Last night about 100 local residents attended the virtual Open House for Orillia’s Climate Future, a public forum to learn more about the city’s climate plan, explain the sources of Orillia’s greenhouse gas (GHG) emissions, and provide an opportunity for the public to share their ideas on climate actions the city and community members can undertake to reduce our carbon footprint.
The event featured a celebrity guest speaker, Bob McDonald from CBC’s Quirks and Quarks. When the Orillia native started his career at CBC in 1977, his first major project was, ironically, focused on climate change.
“There were signs back then that we were putting GHG’s into the air and we should look at this, and it was always in the future," McDonald explained to his virtual audience.
"They would always say it’s going to get warmer, storms are going to get stronger, ice and arctic ice is going to melt, and we need to do something about this. Despite these great conferences where governments get together, we have not met any of the targets that have been set,” McDonald said.
“Everything that was predicted is happening actually faster than the original predictions. It is now in our face, we are seeing it, and I think this year was a turning point.”
McDonald, who lives in British Columbia, experienced first-hand forest fires this summer which has opened his eyes to the need for serious climate action; he says it could start with Orillia.
“The 'sunshine town' can become a solar town, it can become a model for Canada and other towns around the world of how to be more efficient and sustainable by going green because that is the future,” he said.
“I’m confident that we, as the only species who have been able to change the climate, can turn this animal around," said McDonald, who was inducted into Orillia's Hall of Fame in 2014. "We can turn around our technology, we can let it evolve out of the fossil fuel age into the age of clean energy and clean living.”
McDonald suggests Orillia should look at things like solar farms and giving grants for those who would like to power their homes with solar energy.
“Everyone thinks about the giant solar panels that are on roofs or on solar farms that take up a lot of land area, but there are new solar materials that are very thin film and they can actually go in windows, they are transparent," McDonald explained.
"There is paint that is solar so we can have tall buildings that are absorbing solar energy. I’ve seen these projects that are working into the future and are coming down the line,” he said.
Orillia’s Climate Future is currently developing a plan and engaging the public as it works toward a Climate Change Action Plan for the municipality.
During Thursday’s event, community members were given an opportunity to ask questions. One person asked how committed the city is to providing safe travel for bicycles.
Renee Recoskie, the city's manager of property and environmental sustainability, says the city understands that transportation is an important element of the climate.
“We fully expect that actions in that regard will be a part of the plan,” she said.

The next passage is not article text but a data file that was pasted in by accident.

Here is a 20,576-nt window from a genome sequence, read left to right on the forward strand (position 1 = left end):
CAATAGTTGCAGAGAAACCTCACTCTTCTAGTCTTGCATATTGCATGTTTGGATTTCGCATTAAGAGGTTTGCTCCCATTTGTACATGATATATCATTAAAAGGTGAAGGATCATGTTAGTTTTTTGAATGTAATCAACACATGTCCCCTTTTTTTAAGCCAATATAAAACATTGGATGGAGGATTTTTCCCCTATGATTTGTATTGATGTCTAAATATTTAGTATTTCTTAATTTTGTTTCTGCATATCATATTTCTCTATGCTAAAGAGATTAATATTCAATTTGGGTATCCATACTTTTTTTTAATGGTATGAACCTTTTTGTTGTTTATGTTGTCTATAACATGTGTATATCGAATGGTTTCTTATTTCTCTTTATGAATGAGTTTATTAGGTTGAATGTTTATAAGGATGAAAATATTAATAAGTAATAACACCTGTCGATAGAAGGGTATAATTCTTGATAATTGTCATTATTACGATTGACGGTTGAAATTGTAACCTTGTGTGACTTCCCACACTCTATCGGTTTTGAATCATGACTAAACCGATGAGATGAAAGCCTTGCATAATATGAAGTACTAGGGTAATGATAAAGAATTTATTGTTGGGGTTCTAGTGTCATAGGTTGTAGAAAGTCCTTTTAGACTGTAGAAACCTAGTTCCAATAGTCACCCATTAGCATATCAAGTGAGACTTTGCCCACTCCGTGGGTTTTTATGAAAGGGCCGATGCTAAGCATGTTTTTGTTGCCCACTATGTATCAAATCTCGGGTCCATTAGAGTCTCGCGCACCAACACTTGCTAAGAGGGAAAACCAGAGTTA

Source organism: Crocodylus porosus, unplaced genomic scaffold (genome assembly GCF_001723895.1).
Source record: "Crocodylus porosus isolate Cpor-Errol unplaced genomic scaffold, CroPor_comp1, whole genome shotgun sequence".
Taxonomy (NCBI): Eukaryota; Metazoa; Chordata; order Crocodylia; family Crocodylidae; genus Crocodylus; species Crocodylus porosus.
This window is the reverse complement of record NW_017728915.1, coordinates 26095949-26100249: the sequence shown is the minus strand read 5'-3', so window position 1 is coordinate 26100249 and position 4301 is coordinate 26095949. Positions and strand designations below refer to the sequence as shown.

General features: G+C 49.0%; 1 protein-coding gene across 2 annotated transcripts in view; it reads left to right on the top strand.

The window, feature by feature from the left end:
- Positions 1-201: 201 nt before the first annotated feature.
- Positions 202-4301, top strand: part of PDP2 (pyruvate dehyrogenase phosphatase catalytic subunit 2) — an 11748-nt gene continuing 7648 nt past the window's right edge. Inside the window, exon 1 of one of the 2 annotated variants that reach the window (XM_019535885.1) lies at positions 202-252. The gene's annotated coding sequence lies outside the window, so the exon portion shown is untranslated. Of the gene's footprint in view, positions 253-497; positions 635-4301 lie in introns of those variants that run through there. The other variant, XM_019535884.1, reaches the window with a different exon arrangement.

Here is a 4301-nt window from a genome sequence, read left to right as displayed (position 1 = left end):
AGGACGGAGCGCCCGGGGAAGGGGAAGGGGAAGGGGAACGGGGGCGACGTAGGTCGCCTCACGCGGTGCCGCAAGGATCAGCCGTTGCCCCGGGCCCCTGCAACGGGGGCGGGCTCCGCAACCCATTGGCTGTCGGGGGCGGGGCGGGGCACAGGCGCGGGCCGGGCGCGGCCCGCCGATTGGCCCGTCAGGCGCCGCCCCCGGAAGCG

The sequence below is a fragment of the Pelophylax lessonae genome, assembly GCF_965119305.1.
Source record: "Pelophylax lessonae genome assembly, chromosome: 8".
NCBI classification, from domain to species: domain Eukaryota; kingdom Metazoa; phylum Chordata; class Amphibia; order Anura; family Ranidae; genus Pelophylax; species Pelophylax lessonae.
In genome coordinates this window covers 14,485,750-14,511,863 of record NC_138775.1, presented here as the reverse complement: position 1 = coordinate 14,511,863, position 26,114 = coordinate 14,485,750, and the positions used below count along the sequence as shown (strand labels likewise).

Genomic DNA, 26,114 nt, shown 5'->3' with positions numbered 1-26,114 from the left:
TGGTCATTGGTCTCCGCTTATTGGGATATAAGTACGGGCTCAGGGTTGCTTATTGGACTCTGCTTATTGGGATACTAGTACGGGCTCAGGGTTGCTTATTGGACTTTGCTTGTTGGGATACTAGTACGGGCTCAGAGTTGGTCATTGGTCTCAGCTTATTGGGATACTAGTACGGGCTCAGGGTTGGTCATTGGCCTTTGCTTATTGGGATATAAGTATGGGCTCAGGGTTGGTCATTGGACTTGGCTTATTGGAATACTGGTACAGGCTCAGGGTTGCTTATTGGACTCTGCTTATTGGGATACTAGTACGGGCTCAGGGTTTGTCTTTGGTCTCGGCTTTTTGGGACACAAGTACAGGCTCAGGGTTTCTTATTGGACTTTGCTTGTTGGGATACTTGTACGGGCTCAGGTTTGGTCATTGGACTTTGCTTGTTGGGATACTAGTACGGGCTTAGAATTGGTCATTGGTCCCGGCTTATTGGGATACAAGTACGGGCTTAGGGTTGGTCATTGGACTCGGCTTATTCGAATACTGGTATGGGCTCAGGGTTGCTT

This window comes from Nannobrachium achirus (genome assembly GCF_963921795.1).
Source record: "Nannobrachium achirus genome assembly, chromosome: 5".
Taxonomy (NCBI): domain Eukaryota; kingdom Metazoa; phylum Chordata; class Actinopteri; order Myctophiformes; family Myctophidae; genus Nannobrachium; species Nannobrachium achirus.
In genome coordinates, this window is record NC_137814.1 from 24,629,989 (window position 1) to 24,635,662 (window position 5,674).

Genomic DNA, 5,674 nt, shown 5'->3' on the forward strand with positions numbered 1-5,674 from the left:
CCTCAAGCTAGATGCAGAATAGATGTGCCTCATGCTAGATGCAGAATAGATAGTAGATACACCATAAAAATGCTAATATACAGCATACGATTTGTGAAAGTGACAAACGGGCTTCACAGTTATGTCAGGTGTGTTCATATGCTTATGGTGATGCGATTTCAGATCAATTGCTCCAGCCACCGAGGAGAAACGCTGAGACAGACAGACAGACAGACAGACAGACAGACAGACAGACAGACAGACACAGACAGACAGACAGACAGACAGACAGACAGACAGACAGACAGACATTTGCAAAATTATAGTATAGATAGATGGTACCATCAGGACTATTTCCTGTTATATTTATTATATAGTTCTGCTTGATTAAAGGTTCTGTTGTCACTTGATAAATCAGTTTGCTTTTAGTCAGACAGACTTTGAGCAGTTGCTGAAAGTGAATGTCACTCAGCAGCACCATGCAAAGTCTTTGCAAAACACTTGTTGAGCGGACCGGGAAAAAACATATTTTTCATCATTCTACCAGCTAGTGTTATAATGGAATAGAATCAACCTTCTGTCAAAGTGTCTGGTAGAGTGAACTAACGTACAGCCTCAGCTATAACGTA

“I know the city has already taken some great efforts in terms of the multi-modal transportation study, there is also an active transportation committee within the city. So, there are lots of things happening in that regard," said Recoskie.
Recoskie also noted that there will be two new Level 2 electric vehicle charging stations at the Orillia Recreation Centre in the near future.
Another citizen wanted to know clear measurable emission targets will be set by the city.
Naomi Devine, Engagement, Design, and Communications Lead with Sustainability Solutions Group (the consultant hired by the city to help create the climate change action plan), said yes, but noted targets haven’t been set yet.
“We are in discussion about that, and we are also looking at realistically with our area modelling on how we get there, what actions would it take, and to what degree,” she said.
The panel was also asked if the city would be working to reduce the use of natural gas.
Marcus Williams, Modelling Lead with whatIf? Technologies (part of Sustainability Solutions Group team), says it’s something the city is considering.
“We are just getting into the listing and evaluating low carbon actions. I’m pretty sure that will be on the list of considerations,” he said.
“There is a concern that when you take the current volume of natural gas used by a city and then you add the organic waste streams and agricultural waste surrounding it that it's not usually at the same level as replacing all the natural gas," Williams explained.
"Anything that replaces natural gas is like gold, and you want to use that in the hardest-to-replace sectors and then things like low-grade heating, water heating, space heating, they can technically be electrified.”
A final question asked if the city will be taking possible annexation off the table as part of the sustainability plan. Recoskie responded, saying the city is considering the results of recent land needs assessments, but couldn't provide information pending the outcome of those studies.
For more information on the city's Climate Change Action Plan, click here.